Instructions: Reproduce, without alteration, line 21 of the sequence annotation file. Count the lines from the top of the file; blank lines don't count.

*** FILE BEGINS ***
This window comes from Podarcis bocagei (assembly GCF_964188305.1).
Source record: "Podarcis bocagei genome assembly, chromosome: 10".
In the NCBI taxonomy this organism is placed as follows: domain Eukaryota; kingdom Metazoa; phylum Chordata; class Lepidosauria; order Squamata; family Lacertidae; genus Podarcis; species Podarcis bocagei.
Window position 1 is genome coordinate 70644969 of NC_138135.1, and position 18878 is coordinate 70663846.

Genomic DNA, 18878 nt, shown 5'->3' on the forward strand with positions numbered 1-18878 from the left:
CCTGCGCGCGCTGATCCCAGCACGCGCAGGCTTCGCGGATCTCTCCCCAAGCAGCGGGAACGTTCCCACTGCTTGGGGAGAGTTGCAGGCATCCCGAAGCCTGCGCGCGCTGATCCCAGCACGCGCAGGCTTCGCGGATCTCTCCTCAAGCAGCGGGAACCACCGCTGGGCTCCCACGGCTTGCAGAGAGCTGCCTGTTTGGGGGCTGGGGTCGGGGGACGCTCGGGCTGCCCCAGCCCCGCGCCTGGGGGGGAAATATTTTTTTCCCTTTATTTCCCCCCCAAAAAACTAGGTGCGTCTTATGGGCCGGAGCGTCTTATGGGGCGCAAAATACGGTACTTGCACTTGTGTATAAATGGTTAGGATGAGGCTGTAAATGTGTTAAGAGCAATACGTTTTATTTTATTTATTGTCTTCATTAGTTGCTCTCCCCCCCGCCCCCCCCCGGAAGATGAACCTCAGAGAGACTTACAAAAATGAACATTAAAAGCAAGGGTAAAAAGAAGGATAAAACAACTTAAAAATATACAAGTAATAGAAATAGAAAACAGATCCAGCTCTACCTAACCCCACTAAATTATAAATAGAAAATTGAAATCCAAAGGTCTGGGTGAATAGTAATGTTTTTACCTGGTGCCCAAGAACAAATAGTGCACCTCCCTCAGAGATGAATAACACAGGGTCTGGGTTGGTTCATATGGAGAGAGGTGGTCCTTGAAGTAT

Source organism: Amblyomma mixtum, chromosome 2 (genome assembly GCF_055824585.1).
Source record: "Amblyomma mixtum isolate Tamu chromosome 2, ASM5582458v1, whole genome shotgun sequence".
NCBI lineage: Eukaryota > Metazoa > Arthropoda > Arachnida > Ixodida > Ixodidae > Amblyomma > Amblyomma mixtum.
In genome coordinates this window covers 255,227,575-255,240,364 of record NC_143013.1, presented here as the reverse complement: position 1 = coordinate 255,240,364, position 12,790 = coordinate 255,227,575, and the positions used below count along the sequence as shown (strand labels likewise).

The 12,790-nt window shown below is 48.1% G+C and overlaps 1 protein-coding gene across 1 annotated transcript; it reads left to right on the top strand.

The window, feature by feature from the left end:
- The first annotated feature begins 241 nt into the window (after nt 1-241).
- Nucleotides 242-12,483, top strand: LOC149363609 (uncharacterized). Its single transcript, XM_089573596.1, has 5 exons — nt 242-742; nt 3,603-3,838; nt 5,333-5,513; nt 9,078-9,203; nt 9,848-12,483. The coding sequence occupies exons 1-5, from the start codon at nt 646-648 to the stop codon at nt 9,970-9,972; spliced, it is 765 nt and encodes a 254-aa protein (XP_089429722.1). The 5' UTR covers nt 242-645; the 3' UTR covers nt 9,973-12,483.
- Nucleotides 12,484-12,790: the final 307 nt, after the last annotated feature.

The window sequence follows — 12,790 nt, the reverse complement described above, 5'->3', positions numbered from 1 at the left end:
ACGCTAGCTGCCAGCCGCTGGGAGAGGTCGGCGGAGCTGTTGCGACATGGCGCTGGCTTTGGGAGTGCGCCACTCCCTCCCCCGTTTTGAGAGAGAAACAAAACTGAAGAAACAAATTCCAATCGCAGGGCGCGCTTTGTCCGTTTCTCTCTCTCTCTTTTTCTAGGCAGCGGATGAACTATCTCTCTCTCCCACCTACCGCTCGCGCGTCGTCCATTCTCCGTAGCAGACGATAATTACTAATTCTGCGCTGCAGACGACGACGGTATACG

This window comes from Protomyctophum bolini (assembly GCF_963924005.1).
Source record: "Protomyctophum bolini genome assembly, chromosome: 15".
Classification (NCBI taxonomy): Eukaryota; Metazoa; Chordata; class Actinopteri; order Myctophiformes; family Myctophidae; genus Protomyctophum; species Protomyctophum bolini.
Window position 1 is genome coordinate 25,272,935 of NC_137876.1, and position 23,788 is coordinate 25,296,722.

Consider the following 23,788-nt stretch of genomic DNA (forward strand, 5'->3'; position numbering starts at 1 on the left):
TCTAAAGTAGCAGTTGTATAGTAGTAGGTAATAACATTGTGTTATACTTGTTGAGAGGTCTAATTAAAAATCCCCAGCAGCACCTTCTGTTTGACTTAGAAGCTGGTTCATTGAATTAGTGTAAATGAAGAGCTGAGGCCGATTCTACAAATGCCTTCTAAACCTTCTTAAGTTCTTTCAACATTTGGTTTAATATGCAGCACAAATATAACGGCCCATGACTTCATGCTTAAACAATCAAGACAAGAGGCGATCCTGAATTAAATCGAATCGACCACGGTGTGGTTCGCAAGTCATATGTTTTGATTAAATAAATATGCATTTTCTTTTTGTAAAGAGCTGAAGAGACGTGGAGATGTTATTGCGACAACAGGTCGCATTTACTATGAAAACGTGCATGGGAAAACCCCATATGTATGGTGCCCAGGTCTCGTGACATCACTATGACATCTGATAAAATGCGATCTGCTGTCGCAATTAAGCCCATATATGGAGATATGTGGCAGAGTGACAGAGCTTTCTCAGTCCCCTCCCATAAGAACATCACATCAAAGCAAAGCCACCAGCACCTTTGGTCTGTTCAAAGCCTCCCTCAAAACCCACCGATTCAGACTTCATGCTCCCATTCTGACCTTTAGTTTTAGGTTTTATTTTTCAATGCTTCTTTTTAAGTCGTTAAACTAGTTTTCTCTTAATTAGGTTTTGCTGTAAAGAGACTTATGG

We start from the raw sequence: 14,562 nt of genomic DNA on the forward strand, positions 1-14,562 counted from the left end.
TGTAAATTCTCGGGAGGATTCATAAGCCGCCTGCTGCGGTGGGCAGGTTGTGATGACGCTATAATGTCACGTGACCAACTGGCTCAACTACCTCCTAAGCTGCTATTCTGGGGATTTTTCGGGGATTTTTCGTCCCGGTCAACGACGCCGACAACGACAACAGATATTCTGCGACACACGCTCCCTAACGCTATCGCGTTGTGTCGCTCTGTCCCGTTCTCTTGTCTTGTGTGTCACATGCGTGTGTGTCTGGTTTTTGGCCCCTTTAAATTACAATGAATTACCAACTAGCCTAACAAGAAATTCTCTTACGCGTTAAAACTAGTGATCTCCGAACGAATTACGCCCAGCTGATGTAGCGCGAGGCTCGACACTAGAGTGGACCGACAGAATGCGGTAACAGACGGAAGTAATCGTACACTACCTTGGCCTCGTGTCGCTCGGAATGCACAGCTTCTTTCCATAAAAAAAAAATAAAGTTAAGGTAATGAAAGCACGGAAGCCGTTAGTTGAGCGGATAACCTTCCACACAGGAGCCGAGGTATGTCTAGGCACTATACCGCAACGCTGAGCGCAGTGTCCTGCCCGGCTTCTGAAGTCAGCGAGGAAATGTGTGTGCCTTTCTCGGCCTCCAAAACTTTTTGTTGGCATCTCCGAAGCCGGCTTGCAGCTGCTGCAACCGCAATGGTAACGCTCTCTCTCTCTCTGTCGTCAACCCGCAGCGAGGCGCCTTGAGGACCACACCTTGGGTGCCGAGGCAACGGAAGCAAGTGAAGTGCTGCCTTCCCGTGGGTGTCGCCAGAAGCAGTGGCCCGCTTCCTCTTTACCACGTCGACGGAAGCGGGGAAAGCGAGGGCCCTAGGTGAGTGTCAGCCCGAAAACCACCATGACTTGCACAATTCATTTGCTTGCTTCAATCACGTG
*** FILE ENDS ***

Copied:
Window position 1 is genome coordinate 25,272,935 of NC_137876.1, and position 23,788 is coordinate 25,296,722.